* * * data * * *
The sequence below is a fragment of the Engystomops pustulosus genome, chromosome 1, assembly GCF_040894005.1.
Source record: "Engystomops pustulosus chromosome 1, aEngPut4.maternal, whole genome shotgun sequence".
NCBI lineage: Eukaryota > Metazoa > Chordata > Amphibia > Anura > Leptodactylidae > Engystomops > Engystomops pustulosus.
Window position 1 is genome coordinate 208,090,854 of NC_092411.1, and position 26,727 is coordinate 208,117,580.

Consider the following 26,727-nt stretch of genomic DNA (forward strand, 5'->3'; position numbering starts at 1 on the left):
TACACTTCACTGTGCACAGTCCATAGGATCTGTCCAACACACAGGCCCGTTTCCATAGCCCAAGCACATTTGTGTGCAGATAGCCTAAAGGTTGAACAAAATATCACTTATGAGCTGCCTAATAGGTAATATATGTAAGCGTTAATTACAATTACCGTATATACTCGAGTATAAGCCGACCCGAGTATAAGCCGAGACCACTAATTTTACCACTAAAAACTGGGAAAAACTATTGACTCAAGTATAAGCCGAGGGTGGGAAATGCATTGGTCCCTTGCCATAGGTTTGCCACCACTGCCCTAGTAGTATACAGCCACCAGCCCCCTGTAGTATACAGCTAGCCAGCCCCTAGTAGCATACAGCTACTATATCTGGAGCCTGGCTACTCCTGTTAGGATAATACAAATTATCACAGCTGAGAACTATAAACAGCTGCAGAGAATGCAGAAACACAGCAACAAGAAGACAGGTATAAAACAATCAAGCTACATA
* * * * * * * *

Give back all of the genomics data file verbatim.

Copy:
The sequence below is a fragment of the Engystomops pustulosus genome, chromosome 1, assembly GCF_040894005.1.
Source record: "Engystomops pustulosus chromosome 1, aEngPut4.maternal, whole genome shotgun sequence".
NCBI lineage: Eukaryota > Metazoa > Chordata > Amphibia > Anura > Leptodactylidae > Engystomops > Engystomops pustulosus.
Window position 1 is genome coordinate 208,090,854 of NC_092411.1, and position 26,727 is coordinate 208,117,580.

Consider the following 26,727-nt stretch of genomic DNA (forward strand, 5'->3'; position numbering starts at 1 on the left):
TACACTTCACTGTGCACAGTCCATAGGATCTGTCCAACACACAGGCCCGTTTCCATAGCCCAAGCACATTTGTGTGCAGATAGCCTAAAGGTTGAACAAAATATCACTTATGAGCTGCCTAATAGGTAATATATGTAAGCGTTAATTACAATTACCGTATATACTCGAGTATAAGCCGACCCGAGTATAAGCCGAGACCACTAATTTTACCACTAAAAACTGGGAAAAACTATTGACTCAAGTATAAGCCGAGGGTGGGAAATGCATTGGTCCCTTGCCATAGGTTTGCCACCACTGCCCTAGTAGTATACAGCCACCAGCCCCCTGTAGTATACAGCTAGCCAGCCCCTAGTAGCATACAGCTACTATATCTGGAGCCTGGCTACTCCTGTTAGGATAATACAAATTATCACAGCTGAGAACTATAAACAGCTGCAGAGAATGCAGAAACACAGCAACAAGAAGACAGGTATAAAACAATCAAGCTACATA